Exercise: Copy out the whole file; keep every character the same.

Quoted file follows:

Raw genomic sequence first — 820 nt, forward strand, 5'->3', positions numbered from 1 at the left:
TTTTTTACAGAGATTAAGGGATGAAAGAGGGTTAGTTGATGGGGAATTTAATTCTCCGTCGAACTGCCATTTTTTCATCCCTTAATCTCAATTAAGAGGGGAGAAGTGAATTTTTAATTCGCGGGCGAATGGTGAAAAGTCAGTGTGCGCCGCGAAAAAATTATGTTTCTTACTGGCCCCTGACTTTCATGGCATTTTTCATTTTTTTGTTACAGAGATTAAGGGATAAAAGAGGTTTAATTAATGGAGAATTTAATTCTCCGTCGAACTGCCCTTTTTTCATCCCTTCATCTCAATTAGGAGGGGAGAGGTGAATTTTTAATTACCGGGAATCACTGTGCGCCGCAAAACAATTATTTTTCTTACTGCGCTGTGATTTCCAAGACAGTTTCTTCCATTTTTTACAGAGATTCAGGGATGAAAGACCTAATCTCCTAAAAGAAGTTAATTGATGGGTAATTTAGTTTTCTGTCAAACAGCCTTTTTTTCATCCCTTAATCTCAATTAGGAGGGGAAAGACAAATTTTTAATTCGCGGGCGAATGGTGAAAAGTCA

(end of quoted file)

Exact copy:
Raw genomic sequence first — 820 nt, forward strand, 5'->3', positions numbered from 1 at the left:
TTTTTTACAGAGATTAAGGGATGAAAGAGGGTTAGTTGATGGGGAATTTAATTCTCCGTCGAACTGCCATTTTTTCATCCCTTAATCTCAATTAAGAGGGGAGAAGTGAATTTTTAATTCGCGGGCGAATGGTGAAAAGTCAGTGTGCGCCGCGAAAAAATTATGTTTCTTACTGGCCCCTGACTTTCATGGCATTTTTCATTTTTTTGTTACAGAGATTAAGGGATAAAAGAGGTTTAATTAATGGAGAATTTAATTCTCCGTCGAACTGCCCTTTTTTCATCCCTTCATCTCAATTAGGAGGGGAGAGGTGAATTTTTAATTACCGGGAATCACTGTGCGCCGCAAAACAATTATTTTTCTTACTGCGCTGTGATTTCCAAGACAGTTTCTTCCATTTTTTACAGAGATTCAGGGATGAAAGACCTAATCTCCTAAAAGAAGTTAATTGATGGGTAATTTAGTTTTCTGTCAAACAGCCTTTTTTTCATCCCTTAATCTCAATTAGGAGGGGAAAGACAAATTTTTAATTCGCGGGCGAATGGTGAAAAGTCA